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My Lords, this is the first of three groups of government amendments on compulsory purchase. Although there are 90 government amendments altogether, noble Lords will be relieved to hear that I do not plan to cover all these individually. However, many are consequential and some repetition will be necessary. I shall therefore speak to them in batches, within the group.
Government Amendments 128A to 128S, from after Clause 164 to Clause 168, deal with refinements to the various methods of entry and taking possession of land, once a compulsory purchase order has been confirmed. Amendment 128A confirms in statute what practitioners have assumed the law already means: if a normal notice to treat has been served, an acquiring authority may not then execute a general vesting declaration in respect of that land. Continuing with Amendments 128B and 128C, these address the issues raised by Committee Amendment 103BAA, tabled by the noble Earl, Lord Lytton, and spoken to then by the noble Duke, the Duke of Somerset.
Amendment 128C deals with the issue of a new interest in land emerging after a notice of entry has been served. The noble Duke, the Duke of Somerset, told us, on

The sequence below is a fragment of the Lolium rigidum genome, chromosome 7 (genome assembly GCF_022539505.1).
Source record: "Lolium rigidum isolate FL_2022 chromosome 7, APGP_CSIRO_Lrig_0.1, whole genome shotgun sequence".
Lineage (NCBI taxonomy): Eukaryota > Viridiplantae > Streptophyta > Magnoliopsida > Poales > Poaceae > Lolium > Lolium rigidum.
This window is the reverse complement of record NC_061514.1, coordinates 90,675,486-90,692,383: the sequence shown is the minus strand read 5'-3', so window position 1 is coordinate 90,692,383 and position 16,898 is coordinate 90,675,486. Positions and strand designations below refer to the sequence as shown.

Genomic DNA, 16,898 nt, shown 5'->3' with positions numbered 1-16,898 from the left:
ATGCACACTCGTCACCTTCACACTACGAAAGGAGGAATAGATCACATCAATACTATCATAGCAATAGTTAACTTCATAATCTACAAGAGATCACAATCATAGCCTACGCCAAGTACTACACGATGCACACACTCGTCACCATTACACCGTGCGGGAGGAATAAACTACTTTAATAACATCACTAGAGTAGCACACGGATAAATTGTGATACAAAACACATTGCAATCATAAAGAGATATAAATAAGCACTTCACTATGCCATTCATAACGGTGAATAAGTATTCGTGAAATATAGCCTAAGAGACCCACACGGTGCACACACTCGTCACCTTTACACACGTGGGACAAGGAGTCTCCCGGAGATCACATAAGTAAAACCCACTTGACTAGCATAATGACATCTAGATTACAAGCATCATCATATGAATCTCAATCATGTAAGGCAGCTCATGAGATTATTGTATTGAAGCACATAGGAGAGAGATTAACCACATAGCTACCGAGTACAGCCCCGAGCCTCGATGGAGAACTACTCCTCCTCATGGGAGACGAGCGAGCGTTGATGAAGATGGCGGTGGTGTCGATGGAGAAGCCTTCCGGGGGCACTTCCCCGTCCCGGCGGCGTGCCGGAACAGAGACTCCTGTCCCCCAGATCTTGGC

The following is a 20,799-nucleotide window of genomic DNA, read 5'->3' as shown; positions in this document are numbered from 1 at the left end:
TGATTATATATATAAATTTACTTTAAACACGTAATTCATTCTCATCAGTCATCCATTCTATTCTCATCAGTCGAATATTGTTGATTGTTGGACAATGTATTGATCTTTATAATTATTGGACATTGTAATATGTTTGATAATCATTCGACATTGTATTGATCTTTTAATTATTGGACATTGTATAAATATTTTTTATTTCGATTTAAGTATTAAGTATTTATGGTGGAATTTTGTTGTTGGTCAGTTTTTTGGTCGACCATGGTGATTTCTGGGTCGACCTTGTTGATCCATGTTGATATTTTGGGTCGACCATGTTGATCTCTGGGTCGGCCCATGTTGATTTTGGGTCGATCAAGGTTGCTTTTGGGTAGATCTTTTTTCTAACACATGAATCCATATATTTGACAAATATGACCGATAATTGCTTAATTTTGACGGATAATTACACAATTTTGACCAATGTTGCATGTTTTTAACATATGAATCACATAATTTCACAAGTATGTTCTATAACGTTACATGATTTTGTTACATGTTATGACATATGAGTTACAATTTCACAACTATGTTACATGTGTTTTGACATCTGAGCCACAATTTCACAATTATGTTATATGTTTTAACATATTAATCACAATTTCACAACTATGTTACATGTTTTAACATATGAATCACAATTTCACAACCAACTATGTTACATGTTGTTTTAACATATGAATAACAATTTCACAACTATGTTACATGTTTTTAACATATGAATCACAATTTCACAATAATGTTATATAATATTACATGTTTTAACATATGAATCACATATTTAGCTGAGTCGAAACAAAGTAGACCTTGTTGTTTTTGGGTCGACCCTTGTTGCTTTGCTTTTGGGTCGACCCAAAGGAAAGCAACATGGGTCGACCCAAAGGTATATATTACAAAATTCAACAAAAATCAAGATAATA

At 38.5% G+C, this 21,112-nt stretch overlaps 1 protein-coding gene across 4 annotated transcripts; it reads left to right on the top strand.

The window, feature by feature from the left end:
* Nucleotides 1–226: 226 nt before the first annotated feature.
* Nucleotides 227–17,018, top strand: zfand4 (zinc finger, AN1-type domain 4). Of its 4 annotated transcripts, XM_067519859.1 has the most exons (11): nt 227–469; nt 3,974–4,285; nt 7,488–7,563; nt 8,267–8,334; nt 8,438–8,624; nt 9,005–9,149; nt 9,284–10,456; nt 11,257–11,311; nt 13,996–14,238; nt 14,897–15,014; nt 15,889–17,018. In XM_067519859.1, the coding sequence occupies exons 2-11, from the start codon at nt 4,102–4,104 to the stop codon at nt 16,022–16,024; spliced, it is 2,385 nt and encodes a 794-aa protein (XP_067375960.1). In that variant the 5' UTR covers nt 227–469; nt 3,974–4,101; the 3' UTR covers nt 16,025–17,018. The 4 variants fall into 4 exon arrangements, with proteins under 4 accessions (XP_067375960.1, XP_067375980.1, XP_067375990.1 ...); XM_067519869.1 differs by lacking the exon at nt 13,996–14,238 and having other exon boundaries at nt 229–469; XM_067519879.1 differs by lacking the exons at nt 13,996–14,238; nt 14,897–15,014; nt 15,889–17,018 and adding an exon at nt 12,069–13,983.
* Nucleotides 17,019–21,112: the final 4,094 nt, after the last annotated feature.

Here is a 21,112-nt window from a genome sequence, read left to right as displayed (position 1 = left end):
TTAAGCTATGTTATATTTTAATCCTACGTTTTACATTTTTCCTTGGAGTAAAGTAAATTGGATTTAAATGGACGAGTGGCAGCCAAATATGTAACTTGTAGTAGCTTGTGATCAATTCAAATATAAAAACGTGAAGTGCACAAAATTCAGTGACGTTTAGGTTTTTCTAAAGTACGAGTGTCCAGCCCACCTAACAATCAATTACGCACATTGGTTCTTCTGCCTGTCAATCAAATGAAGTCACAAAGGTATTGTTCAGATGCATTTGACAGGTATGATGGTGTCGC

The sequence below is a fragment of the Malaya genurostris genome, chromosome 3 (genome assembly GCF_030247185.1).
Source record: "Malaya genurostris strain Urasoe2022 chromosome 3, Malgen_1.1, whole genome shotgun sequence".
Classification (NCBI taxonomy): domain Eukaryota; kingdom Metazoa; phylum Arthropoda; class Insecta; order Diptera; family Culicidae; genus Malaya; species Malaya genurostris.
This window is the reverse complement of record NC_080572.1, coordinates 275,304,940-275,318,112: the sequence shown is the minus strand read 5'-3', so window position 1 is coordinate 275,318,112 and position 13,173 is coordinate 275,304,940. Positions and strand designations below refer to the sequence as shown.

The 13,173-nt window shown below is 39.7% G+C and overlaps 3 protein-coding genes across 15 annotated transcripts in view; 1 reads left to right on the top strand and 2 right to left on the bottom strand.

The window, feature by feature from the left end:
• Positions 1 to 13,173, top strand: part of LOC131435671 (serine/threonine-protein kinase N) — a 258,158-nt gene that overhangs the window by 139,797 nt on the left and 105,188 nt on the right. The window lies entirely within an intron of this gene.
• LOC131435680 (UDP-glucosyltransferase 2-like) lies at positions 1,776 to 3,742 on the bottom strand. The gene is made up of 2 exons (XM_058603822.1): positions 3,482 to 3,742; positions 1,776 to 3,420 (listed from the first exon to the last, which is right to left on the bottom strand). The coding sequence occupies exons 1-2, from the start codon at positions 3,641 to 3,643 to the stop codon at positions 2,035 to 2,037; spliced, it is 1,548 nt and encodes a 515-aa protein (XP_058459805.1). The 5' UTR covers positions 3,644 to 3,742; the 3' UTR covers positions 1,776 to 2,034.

The Government believe that ransom interests will be prevented by the qualifying provision in new subsection (1)(b). This ensures that new Section 11A applies only where an authority becomes aware of an owner, lessee or occupier to whom it,
“ought to have … given a notice to treat”,
under Section 5 of the Compulsory Purchase Act 1965. Interests created after a notice to treat on the land in question has been served are not entitled to notices of their own, so they need not hinder the acquiring authority.
I turn to Amendments 128D to 128J inclusive. Clause 166 provides for a counternotice to a notice of entry to require possession to be taken on a specified date. Amendments 128D to 128J, except for Amendment 128G, are technical amendments changing the description of the person who can serve such a notice from,